Horn has made a series of sculptures with the name Asphere (one of which can be seen in Room 5). Though at first they seem to be spheres, each one is slightly off-spherical and uniquely shaped. ‘Asphere is an homage to androgyny.’ Horn has said. ‘It gives the experience of something initially familiar, but the more time spent with it, the less familiar it becomes. I think of it as a self-portrait.’ Horn’s propensity to think about her sculptures in allusive and metaphorical terms is one of the marks of her distance from Minimalism.
Another example of this tendency is Paired Gold Mats, for Ross and Felix 1994–5 (Room 6) which Horn titled after the artist Felix Gonzales-Torres and his partner Ross Laycock who had died of AIDS. In 1990, Gonzales-Torres was powerfully affected by seeing Horn’s 1982 Gold Field, a work in which she set aside the cultural and economic associations of the metal to explore its materiality. ‘I wanted to remove all of these civilizing corruptions and bring gold back to its simplest physical being’, she has commented. After she became friends with Gonzales- Torres, Horn returned to using gold, this time making a paired object. It comprises two sheets of gold foil placed one above the other, and when its crinkled landscape is hit by sunlight, a glow ignites the interior. Pairing here suggests physical intimacy; placed directly on the floor, the sculpture also suggests the fragility of the pairing it commemorates.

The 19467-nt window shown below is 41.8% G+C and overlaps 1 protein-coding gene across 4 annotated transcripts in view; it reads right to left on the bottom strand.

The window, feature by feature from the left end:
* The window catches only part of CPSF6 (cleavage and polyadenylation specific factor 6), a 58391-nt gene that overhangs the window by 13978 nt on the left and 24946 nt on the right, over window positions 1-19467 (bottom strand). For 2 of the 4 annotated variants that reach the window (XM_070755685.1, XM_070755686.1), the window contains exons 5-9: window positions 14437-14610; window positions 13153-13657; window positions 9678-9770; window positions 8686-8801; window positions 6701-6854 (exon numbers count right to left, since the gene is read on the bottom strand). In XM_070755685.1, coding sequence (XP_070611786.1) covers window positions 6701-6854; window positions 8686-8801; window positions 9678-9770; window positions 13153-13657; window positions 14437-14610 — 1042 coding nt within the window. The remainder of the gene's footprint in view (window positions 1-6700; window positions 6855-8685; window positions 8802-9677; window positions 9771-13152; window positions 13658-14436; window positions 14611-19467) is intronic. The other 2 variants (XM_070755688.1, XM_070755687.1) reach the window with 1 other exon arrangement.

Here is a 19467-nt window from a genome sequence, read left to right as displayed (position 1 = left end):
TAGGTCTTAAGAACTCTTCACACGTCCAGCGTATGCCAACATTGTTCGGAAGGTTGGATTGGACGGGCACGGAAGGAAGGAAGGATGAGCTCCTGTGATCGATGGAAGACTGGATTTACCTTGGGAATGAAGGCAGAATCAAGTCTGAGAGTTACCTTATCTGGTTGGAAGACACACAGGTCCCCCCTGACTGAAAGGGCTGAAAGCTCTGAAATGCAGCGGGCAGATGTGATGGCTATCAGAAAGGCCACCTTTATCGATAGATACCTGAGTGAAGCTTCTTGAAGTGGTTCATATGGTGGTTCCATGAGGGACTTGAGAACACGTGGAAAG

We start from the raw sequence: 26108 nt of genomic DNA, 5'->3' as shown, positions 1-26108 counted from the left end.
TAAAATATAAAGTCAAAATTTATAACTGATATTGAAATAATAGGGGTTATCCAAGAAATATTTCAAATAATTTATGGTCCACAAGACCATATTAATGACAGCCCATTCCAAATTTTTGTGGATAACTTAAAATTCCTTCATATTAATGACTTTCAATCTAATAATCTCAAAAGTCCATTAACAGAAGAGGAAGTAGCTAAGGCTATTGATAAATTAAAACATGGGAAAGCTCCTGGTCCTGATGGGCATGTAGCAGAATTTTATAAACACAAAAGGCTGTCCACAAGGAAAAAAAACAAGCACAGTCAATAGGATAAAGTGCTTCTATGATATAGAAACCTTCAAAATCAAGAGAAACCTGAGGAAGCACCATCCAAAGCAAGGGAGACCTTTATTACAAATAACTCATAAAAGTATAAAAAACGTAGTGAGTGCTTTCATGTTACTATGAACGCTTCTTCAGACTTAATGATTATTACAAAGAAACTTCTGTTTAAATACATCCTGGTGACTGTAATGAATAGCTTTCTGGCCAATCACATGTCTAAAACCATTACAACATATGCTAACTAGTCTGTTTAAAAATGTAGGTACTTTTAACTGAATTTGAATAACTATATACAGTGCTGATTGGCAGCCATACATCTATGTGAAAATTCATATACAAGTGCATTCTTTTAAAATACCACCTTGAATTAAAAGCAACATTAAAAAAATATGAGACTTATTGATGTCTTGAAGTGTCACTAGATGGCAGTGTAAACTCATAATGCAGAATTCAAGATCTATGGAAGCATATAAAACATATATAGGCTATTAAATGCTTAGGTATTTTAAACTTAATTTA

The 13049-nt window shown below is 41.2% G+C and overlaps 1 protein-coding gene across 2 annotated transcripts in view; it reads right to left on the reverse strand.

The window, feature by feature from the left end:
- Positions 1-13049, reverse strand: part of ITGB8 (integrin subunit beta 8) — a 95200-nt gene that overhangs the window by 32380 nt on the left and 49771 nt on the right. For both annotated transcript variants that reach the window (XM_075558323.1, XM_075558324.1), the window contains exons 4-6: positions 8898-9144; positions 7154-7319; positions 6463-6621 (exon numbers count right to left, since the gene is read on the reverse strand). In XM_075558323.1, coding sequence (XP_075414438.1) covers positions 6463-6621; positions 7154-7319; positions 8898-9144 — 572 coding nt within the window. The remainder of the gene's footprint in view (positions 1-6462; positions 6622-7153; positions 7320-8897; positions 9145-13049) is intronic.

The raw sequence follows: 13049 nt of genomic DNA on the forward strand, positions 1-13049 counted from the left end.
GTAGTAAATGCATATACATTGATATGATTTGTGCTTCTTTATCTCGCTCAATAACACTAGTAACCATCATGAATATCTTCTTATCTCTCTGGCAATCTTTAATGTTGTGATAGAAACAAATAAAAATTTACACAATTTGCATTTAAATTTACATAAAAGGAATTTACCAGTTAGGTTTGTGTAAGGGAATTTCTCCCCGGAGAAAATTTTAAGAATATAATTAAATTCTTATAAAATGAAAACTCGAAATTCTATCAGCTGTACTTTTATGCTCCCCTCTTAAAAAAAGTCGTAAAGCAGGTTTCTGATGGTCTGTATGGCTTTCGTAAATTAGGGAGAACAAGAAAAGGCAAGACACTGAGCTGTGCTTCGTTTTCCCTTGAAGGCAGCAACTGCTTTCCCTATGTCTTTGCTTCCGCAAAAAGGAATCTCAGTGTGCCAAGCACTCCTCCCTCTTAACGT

Room 9 includes Her Eyes (Intimate but Untouchable) 1999/ 2005, an aluminum bar installed high up one wall. The text ‘HIS MOTHER’S EYES, INTIMATE BUT UNTOUCHABLE, WERE THE BLUE OF GREAT DISTANCES AFTER SUNSET’ derives from a short story by Flannery O’Connor, and collapses the language of portraiture and landscape, genres which merge in several of Horn’s other works.